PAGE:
Detroit Journalism Cooperative focuses on solutions-based storytelling
Last Updated by
The setup couldn’t have been more telling.
Reporters from the Detroit Journalism Cooperative (DJC) were lined up on one side of the room. Twenty feet away, Ford Foundation grantees representing citizen advocates, community organizers, and civic leaders from neighborhoods across Detroit, gazed back. A grouping of conference tables between us defined the vast expanse. One DJC colleague likened it to the “Dayton Accords.”
For the first 20 minutes, we talked past each other. The Ford grantees listed off the stories we should do, while the cooperative members defensively attempted to crosscheck that list with a string of stories we had already produced. They surfaced an issue; we checked the box. The back and forth continued until one particularly awkward exchange opened our collective eyes; we were not there to peddle our wares but to listen.
Sarida Scott, executive director for the Community Development Advocates of Detroit, dissected our work with one recent and infamous example. “It’s great that you do a story about the ‘Walking Man,’” Sarida said, referring to a feature piece that caused a minor national media sensation about James Robertson. The story followed Robertson, a black Detroiter, as he walked 20 miles to and from work because of inadequate public transit just as he has done each day for the past 10 years. “But it doesn’t explain the system that causes him and others to walk in the first place,” Sarida continued. To her point, Robertson, through a momentary outpouring of generosity, received enough contributions to buy his own car, move into a suburban Detroit apartment with a 52-inch television and put money in an investment portfolio. But what of the hundreds if not thousands of other walking Detroiters? Where’s their national spotlight? Their new car? Since that moment, the way we produce journalism at the Detroit Journalism Cooperative – already a unique storytelling experiment – changed.
In February 2016, the Detroit Journalism Cooperative launched The Intersection with funding and support from Knight Foundation, the Corporation for Public Broadcasting and Renaissance Journalism, a project of the Ford Foundation. A multimedia collaborative project, The Intersection attempted to tackle one topic – in this case the roots of the 1967 uprising and its effects today – from the perspective of five different media outlets. This collaboration of print, radio, television and web-based media transcends conventional methods of a single medium. The different media platforms, which include a range of ethnic community voices, can promote a multiplicity of perspectives and experiences while connecting to a newly networked audience. The cross-pollination of ideas and viewpoints span the traditional gambit of how people relate to our stories. Yet with all these innovative approaches to explaining where our community has been, where it is and where it is going, we lacked only one ingredient: our audience.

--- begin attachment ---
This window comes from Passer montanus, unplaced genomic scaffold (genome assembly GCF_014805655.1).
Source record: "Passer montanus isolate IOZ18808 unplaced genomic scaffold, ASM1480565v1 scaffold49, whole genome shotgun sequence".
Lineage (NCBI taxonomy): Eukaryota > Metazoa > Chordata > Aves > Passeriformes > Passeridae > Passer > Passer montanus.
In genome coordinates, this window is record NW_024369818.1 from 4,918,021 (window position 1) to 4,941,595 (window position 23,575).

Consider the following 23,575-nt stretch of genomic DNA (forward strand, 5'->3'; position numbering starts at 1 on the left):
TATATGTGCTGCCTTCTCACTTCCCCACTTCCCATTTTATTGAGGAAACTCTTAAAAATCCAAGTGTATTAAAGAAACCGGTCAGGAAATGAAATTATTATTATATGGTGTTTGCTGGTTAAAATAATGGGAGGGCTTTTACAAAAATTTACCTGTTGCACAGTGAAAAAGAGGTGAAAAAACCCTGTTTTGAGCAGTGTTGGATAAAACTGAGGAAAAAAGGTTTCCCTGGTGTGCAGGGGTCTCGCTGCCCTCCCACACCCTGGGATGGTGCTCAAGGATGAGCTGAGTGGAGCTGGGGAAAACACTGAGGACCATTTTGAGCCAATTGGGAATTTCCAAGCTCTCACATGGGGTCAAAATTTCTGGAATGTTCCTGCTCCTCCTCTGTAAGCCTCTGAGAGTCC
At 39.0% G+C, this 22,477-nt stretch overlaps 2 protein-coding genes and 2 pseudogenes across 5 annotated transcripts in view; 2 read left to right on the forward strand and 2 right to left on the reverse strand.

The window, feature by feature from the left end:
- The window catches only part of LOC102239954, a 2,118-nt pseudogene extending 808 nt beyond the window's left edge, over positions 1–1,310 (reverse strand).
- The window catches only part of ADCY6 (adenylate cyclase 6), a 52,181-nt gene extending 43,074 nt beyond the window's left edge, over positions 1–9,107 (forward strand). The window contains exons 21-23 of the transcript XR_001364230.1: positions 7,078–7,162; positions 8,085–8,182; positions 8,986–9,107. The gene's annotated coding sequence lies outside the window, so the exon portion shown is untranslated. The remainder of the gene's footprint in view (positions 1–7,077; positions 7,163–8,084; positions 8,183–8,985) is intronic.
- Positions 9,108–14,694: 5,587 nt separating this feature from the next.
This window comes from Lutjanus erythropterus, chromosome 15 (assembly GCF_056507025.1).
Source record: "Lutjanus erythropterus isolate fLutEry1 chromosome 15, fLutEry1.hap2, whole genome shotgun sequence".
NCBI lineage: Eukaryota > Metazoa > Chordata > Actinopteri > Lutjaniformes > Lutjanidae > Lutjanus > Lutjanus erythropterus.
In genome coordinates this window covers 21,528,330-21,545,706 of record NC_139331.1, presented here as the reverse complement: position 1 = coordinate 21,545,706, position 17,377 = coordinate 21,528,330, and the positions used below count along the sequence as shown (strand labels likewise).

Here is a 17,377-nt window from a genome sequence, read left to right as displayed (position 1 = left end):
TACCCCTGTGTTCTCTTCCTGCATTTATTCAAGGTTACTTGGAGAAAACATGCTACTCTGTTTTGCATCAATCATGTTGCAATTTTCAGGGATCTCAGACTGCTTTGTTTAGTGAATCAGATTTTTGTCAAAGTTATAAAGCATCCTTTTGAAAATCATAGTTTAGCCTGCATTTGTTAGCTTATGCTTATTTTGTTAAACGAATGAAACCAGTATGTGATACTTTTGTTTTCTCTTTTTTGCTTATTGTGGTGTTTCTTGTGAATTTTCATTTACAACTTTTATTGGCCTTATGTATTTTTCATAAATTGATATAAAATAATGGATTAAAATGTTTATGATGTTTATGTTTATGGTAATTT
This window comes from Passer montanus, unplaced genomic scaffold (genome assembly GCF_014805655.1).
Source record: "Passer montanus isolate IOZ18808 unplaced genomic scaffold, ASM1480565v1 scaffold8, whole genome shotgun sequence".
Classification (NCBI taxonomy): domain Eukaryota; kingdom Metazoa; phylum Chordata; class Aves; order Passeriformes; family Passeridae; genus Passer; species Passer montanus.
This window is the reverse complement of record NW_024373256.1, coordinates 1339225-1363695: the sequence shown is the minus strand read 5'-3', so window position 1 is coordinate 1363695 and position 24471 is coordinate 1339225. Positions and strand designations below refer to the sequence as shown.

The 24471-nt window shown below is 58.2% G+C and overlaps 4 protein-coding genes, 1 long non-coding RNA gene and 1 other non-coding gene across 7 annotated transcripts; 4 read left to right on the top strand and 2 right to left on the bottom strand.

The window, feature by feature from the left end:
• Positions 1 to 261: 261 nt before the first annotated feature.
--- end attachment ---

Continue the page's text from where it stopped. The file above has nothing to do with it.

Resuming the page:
On the heels of the Ford grantees’ meeting, the DJC began working on Chapter 3 of The Intersection focusing on poverty. Based on Sarida’s suggestion, we began examining the system as a whole looking for stories to highlight one aspect of the civic, economic and political infrastructure that perpetuates critical issues facing Detroit such as poverty. The culmination of these stories in theory would lead to an infrastructural understanding of the mechanisms of poverty and hopefully lead to new ways to attack the problem.
This leads to the beginning of our video series for the DJC that Detroit Public Television calls “Poverty: A Pathway to Prison.” Through community outreach and regular meetings with DPTV’s 45-member community advisory panel, the DJC has engaged in an audience-driven approach to examine systemic issues and identify opportunities for solutions-based storytelling. This community collaboration directly resulted in the story of Denise McNair, who broke the cycle of poverty thanks to the groundbreaking “Transition to Success” program. A national program founded in Detroit, Transition changes the way poverty is viewed by treating it as a medical and environmentally-based condition.
By engaging and listening to members of our community, the Detroit Journalism Cooperative is bringing new voices to our audience, heard for the first time with alternative views to be expressed. Our multimedia and multicultural storytelling platform had given us a unique opportunity to educate and brand our organizations through content, prompting learning opportunities as well as bridging racial, religious and ethnic borders. Engaging with others working in the community forced us to look at issues in a broader way, rather than the easy “one-off” approach of traditional media. An unexpected side benefit: stories of hope against long-standing, difficult urban problems. And it all started when we relearned the most important aspect of our jobs: listening.
For more information on the project, visit detroitjournalism.org.